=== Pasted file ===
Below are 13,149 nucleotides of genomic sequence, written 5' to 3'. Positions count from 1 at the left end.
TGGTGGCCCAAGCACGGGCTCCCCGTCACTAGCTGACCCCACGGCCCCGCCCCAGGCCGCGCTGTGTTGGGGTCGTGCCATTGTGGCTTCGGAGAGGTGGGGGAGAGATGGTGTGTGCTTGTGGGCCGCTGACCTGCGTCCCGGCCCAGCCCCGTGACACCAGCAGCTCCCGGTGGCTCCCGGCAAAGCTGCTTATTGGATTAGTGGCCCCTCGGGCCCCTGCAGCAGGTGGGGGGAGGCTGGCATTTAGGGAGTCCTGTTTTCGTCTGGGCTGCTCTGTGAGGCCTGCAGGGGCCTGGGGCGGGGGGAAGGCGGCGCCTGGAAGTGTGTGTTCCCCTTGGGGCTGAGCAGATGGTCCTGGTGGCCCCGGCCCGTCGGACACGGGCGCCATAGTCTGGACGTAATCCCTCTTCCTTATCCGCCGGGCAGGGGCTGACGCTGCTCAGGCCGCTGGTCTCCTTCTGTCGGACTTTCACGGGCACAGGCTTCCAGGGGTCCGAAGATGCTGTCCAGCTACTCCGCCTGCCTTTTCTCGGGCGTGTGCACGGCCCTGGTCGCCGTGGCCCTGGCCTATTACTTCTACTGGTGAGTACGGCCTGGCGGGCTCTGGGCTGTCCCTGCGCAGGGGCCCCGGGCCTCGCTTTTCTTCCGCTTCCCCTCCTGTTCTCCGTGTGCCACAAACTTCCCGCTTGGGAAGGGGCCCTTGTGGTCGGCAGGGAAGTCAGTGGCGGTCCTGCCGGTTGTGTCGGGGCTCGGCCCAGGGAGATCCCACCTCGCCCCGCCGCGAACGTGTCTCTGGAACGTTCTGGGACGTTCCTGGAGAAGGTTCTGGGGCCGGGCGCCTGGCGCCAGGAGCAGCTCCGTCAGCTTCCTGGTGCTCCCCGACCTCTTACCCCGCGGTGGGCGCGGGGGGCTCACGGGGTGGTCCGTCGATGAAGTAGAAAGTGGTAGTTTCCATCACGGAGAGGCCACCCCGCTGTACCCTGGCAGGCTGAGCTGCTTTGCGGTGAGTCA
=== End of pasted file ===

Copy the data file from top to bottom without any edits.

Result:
Below are 13,149 nucleotides of genomic sequence, written 5' to 3'. Positions count from 1 at the left end.
TGGTGGCCCAAGCACGGGCTCCCCGTCACTAGCTGACCCCACGGCCCCGCCCCAGGCCGCGCTGTGTTGGGGTCGTGCCATTGTGGCTTCGGAGAGGTGGGGGAGAGATGGTGTGTGCTTGTGGGCCGCTGACCTGCGTCCCGGCCCAGCCCCGTGACACCAGCAGCTCCCGGTGGCTCCCGGCAAAGCTGCTTATTGGATTAGTGGCCCCTCGGGCCCCTGCAGCAGGTGGGGGGAGGCTGGCATTTAGGGAGTCCTGTTTTCGTCTGGGCTGCTCTGTGAGGCCTGCAGGGGCCTGGGGCGGGGGGAAGGCGGCGCCTGGAAGTGTGTGTTCCCCTTGGGGCTGAGCAGATGGTCCTGGTGGCCCCGGCCCGTCGGACACGGGCGCCATAGTCTGGACGTAATCCCTCTTCCTTATCCGCCGGGCAGGGGCTGACGCTGCTCAGGCCGCTGGTCTCCTTCTGTCGGACTTTCACGGGCACAGGCTTCCAGGGGTCCGAAGATGCTGTCCAGCTACTCCGCCTGCCTTTTCTCGGGCGTGTGCACGGCCCTGGTCGCCGTGGCCCTGGCCTATTACTTCTACTGGTGAGTACGGCCTGGCGGGCTCTGGGCTGTCCCTGCGCAGGGGCCCCGGGCCTCGCTTTTCTTCCGCTTCCCCTCCTGTTCTCCGTGTGCCACAAACTTCCCGCTTGGGAAGGGGCCCTTGTGGTCGGCAGGGAAGTCAGTGGCGGTCCTGCCGGTTGTGTCGGGGCTCGGCCCAGGGAGATCCCACCTCGCCCCGCCGCGAACGTGTCTCTGGAACGTTCTGGGACGTTCCTGGAGAAGGTTCTGGGGCCGGGCGCCTGGCGCCAGGAGCAGCTCCGTCAGCTTCCTGGTGCTCCCCGACCTCTTACCCCGCGGTGGGCGCGGGGGGCTCACGGGGTGGTCCGTCGATGAAGTAGAAAGTGGTAGTTTCCATCACGGAGAGGCCACCCCGCTGTACCCTGGCAGGCTGAGCTGCTTTGCGGTGAGTCA